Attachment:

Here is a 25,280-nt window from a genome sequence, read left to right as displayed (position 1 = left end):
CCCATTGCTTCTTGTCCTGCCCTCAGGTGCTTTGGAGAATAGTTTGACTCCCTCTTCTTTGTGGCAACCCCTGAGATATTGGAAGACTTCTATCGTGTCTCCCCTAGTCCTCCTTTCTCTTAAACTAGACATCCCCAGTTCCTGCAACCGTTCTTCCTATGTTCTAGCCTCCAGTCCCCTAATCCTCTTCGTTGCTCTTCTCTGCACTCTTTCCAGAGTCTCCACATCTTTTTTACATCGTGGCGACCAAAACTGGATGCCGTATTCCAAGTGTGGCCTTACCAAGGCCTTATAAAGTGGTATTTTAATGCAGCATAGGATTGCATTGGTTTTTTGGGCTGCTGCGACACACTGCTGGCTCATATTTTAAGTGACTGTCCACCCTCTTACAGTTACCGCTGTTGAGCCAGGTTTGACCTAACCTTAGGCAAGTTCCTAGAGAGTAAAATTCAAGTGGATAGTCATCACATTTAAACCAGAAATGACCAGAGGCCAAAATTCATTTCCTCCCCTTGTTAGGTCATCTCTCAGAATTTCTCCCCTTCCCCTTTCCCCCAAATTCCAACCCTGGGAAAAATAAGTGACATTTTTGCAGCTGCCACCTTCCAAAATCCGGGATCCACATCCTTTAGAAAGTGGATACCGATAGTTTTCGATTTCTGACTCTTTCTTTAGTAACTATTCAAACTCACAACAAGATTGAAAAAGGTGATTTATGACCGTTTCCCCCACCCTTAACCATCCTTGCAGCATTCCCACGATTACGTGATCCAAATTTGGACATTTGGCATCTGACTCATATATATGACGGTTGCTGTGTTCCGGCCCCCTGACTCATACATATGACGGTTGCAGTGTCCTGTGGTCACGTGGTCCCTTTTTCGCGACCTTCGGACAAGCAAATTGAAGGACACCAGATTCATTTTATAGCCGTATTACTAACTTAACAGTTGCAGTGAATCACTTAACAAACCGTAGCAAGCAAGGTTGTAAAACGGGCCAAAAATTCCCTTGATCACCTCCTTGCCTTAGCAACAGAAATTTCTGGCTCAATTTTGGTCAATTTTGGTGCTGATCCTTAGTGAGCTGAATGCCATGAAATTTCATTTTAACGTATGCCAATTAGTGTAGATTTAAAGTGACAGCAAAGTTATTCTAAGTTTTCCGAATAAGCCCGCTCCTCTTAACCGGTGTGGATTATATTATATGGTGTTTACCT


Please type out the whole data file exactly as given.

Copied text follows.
Here is a 25,280-nt window from a genome sequence, read left to right as displayed (position 1 = left end):
CCCATTGCTTCTTGTCCTGCCCTCAGGTGCTTTGGAGAATAGTTTGACTCCCTCTTCTTTGTGGCAACCCCTGAGATATTGGAAGACTTCTATCGTGTCTCCCCTAGTCCTCCTTTCTCTTAAACTAGACATCCCCAGTTCCTGCAACCGTTCTTCCTATGTTCTAGCCTCCAGTCCCCTAATCCTCTTCGTTGCTCTTCTCTGCACTCTTTCCAGAGTCTCCACATCTTTTTTACATCGTGGCGACCAAAACTGGATGCCGTATTCCAAGTGTGGCCTTACCAAGGCCTTATAAAGTGGTATTTTAATGCAGCATAGGATTGCATTGGTTTTTTGGGCTGCTGCGACACACTGCTGGCTCATATTTTAAGTGACTGTCCACCCTCTTACAGTTACCGCTGTTGAGCCAGGTTTGACCTAACCTTAGGCAAGTTCCTAGAGAGTAAAATTCAAGTGGATAGTCATCACATTTAAACCAGAAATGACCAGAGGCCAAAATTCATTTCCTCCCCTTGTTAGGTCATCTCTCAGAATTTCTCCCCTTCCCCTTTCCCCCAAATTCCAACCCTGGGAAAAATAAGTGACATTTTTGCAGCTGCCACCTTCCAAAATCCGGGATCCACATCCTTTAGAAAGTGGATACCGATAGTTTTCGATTTCTGACTCTTTCTTTAGTAACTATTCAAACTCACAACAAGATTGAAAAAGGTGATTTATGACCGTTTCCCCCACCCTTAACCATCCTTGCAGCATTCCCACGATTACGTGATCCAAATTTGGACATTTGGCATCTGACTCATATATATGACGGTTGCTGTGTTCCGGCCCCCTGACTCATACATATGACGGTTGCAGTGTCCTGTGGTCACGTGGTCCCTTTTTCGCGACCTTCGGACAAGCAAATTGAAGGACACCAGATTCATTTTATAGCCGTATTACTAACTTAACAGTTGCAGTGAATCACTTAACAAACCGTAGCAAGCAAGGTTGTAAAACGGGCCAAAAATTCCCTTGATCACCTCCTTGCCTTAGCAACAGAAATTTCTGGCTCAATTTTGGTCAATTTTGGTGCTGATCCTTAGTGAGCTGAATGCCATGAAATTTCATTTTAACGTATGCCAATTAGTGTAGATTTAAAGTGACAGCAAAGTTATTCTAAGTTTTCCGAATAAGCCCGCTCCTCTTAACCGGTGTGGATTATATTATATGGTGTTTACCT